It is Mother’s Day.
It is Prom Night.
It is also “Fishing Opener.”
Prom night doesn’t really affect me so much, I’ve just always thought it strange that two events that are so important to women collide with this event that is so important to men. And unless you are an avid mama angler, or your high school is called Lakeside High (home of the Warring Walleye), we can’t do them together at the same time.
I knew that I would be spending Mother’s Day at the cabin because my people are Fishing Opener people….and because I don’t want to miss out on our first cabin visit after a long winter absence. It is also the first anniversary of the day we took possession of the little cabin that made us cabin people, a new holiday that I’m going to write Hallmark about.
Normally, I would opt to stay home and spend the day BY MYSELF PRAISE GOD AND HALLELUJAH BEST MOTHER’S DAY EVER but, given the unique circumstances, I will be at the cabin while the Fishing Opener people tend to Fishing Opener business. Never one to squander a day that is all about me, however, I post a request on Facebook to solicit ideas on how I should celebrate this unusual Mother’s Day, by myself at the cabin while my people are away on the lake. Most responses involve books, wine and DIY spa treatments. There is also a suggestion to join the fisher people but I’ve learned that I’m a casual angler at best, like twenty minutes worth, maybe less. I don’t mind baiting my hook or slimy scales — I’ll even touch a fish eyeball on a dare — but I do have a new anxiety about getting hooked in the eye by a twelve year old.
So I make a trip to the bookstore and pack my favorite beverages. I picture myself on the dock in my robe with freshly scrubbed feet, a mask on my face and a good book in my lap while I close my eyes to feel the weak sunshine on my face. Maybe I could even take a leisurely boat ride to one of the many islands in our lake with a picnic packed in jars, just like you see on Pinterest.
But I don’t do any of that.
It is cold. Thirty seven degrees. Outside is beautiful, for a little while. But then I’m happy to experience outside through my window.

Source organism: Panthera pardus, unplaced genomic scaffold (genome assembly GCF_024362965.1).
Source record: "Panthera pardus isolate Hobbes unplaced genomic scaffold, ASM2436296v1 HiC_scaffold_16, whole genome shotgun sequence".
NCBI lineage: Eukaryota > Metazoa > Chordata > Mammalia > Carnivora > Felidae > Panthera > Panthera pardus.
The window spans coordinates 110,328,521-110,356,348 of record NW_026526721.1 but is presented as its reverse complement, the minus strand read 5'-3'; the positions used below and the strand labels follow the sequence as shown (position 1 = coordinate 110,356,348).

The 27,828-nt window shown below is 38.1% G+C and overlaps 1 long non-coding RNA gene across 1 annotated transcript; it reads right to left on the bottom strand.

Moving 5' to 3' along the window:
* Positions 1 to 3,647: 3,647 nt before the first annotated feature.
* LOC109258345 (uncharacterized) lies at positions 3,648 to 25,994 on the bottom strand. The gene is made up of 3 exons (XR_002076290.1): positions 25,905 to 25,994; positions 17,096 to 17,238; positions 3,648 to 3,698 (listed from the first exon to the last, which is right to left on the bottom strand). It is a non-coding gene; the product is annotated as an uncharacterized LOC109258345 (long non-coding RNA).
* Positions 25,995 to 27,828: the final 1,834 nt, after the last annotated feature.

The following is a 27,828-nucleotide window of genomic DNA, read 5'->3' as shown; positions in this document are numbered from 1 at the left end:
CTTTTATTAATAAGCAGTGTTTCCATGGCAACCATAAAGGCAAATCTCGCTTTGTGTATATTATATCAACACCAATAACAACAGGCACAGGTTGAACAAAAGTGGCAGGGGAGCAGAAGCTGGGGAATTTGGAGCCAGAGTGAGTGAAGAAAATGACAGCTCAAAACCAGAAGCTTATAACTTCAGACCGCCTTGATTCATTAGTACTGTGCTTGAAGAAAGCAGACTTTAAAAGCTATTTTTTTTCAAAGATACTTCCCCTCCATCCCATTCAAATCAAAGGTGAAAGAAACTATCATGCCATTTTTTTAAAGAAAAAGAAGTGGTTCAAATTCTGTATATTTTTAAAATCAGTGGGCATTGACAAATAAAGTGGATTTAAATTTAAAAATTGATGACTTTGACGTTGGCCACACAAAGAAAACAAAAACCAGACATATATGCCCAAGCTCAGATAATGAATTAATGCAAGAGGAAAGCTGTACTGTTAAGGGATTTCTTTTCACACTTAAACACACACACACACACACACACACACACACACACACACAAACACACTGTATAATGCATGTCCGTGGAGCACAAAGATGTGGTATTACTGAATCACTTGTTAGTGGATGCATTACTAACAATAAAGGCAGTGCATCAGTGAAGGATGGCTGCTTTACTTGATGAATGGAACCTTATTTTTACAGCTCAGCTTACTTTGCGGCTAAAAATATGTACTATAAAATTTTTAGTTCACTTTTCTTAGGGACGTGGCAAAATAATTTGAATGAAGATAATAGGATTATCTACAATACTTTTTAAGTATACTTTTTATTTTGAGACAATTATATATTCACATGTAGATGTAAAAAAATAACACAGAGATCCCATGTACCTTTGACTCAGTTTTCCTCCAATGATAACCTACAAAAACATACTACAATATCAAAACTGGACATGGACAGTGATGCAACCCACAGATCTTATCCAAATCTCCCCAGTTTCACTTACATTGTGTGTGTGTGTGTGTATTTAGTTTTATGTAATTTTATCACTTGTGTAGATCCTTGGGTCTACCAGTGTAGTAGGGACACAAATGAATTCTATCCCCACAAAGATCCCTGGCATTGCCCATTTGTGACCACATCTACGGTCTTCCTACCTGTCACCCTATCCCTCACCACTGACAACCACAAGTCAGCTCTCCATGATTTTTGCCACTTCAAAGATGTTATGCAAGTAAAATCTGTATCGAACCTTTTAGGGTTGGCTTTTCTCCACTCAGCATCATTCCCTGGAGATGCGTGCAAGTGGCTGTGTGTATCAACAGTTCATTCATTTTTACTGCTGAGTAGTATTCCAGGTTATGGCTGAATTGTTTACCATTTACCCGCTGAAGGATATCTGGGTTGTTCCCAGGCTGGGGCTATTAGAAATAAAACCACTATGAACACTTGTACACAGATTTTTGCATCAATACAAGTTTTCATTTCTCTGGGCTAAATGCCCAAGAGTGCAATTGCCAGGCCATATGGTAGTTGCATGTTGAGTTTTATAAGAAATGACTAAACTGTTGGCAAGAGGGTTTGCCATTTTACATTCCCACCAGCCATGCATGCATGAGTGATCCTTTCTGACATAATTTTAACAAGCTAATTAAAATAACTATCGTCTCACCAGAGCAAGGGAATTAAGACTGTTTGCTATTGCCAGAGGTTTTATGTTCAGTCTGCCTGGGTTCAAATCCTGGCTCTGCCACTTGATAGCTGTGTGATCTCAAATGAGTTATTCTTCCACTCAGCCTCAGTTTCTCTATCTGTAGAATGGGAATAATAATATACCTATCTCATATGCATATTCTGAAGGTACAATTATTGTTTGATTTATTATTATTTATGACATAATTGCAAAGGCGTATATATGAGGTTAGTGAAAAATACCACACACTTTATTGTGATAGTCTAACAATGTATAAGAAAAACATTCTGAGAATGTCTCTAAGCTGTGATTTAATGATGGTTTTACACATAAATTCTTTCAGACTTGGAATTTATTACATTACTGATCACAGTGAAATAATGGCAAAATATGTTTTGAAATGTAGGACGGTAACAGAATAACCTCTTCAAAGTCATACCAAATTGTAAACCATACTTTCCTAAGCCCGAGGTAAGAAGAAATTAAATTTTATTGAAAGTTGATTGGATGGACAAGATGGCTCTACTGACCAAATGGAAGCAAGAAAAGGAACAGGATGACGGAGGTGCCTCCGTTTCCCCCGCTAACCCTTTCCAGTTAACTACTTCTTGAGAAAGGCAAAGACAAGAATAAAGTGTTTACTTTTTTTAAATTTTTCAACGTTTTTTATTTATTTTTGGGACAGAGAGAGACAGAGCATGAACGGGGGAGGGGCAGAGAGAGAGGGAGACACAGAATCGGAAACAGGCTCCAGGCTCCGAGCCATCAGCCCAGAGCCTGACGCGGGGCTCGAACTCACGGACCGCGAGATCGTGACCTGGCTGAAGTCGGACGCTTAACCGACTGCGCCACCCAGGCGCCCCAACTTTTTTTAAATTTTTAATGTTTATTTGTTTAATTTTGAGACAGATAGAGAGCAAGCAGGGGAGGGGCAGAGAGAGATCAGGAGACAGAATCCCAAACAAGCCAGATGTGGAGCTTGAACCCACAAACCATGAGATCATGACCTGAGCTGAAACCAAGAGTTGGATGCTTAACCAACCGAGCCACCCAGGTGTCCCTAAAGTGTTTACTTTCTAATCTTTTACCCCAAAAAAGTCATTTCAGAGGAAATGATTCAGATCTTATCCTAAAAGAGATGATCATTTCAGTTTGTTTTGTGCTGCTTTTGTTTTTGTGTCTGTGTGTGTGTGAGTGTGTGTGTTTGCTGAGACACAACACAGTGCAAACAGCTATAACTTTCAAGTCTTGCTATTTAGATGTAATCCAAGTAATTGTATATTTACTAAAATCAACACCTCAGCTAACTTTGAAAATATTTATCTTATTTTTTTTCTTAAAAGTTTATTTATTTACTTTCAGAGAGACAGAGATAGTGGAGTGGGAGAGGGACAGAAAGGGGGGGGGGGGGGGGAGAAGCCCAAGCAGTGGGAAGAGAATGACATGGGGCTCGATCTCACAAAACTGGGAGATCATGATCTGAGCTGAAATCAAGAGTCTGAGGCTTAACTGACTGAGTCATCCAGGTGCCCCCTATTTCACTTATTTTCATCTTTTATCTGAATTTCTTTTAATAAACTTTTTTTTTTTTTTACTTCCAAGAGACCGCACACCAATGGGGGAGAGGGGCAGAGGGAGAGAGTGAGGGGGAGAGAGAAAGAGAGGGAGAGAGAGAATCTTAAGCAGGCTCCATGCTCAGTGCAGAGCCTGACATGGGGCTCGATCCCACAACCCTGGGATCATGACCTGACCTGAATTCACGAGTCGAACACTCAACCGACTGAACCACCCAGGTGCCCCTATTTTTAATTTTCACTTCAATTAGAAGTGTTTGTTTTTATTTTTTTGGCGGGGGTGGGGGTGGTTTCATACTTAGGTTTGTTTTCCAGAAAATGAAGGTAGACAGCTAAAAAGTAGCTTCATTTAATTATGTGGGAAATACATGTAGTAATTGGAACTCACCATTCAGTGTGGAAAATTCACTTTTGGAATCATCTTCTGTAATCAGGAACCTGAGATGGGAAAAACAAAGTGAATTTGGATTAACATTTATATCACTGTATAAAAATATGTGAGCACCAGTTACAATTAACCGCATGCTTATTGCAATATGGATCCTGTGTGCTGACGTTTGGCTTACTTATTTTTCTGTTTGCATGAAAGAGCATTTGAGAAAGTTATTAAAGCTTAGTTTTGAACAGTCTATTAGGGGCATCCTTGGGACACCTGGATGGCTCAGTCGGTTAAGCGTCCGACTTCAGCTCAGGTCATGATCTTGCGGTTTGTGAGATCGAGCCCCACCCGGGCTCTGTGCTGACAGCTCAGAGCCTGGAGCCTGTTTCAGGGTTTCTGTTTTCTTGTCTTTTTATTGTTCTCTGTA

I do nothing.
I don’t even read.
My phone runs out of battery.
I sleep the sleep of a teenager. I wake up unwillingly at 9:00am only because I smell bacon and know I will miss it if I don’t get up. The men have already come back from fishing and I stumble to the table just before they finish their second breakfast of the day.
By noon, I am napping again.
I spend two days napping and staring out the window, allowing my brain to clear the clutter and rest and recharge by absorbing the vintage postcard that lies beyond the glass.
For a time, I venture outside to read on the dock, bundled in a hoodie and wrapped in a blanket. But even printed words are too noisy. And my eyes keep moving upward to see the lake. When I look down again to read, I feel like I’m missing something, like a parade going by, so I close my book and allow the lake to be my parade. Then I get cold and go inside to nap and look out the window some more.
I clearly needed this. Our brains are not meant to multitask. Study after study tells us that we are not more productive and that the quality of our work suffers when juggling more than one task at a time. And yet this is what the modern world requires of us. The cavemen generally had one thing to do each day — get food. Okay, they had to keep the children alive but that is all. There were no requests, no need for time management tools, no FYI’s to sift through, no email box to empty (ha! like that’s ever going to happen!), no junk mail to sort through and recycle, no modern junk mail to unsubscribe from, no pings, dings, chimes or chirps that make up the soundtrack of the day, each one representing another line item on the to-do list.
I am barraged by requests via the sound of a chime, a swoosh and an old phone. I change one alert to the sound of crickets thinking that the insinuation of nature will mitigate the pavlovian reach-for-the-calendar motion and accompanying chest tightening I get with each sound. But it is more like an insult to nature, a digital rendering that gives me anxiety instead of peace.
Until I lie there doing nothing, I have no idea how much I need a digital detox. I am not designed to handle so much information at once. My fractured thoughts clutter my brain and race around untethered, unable to close the loop while I attend to the thing that just interrupted me. I need to go deep, work it out, and then tie it up but the fractured thoughts never get to a satisfying close because the new input (pings, chimes, dings) keep me from harnessing them. Things continue to go in but nothing comes out….. and the clutter grows.
Mother’s Day at the cabin is meant to give me the pampering I know I deserve; who knew I would get exactly what I needed despite my best laid plans?
Oh and I play solitaire…..with real cards.
I am napping again by 5pm.
And tomorrow it will snow. One to three inches.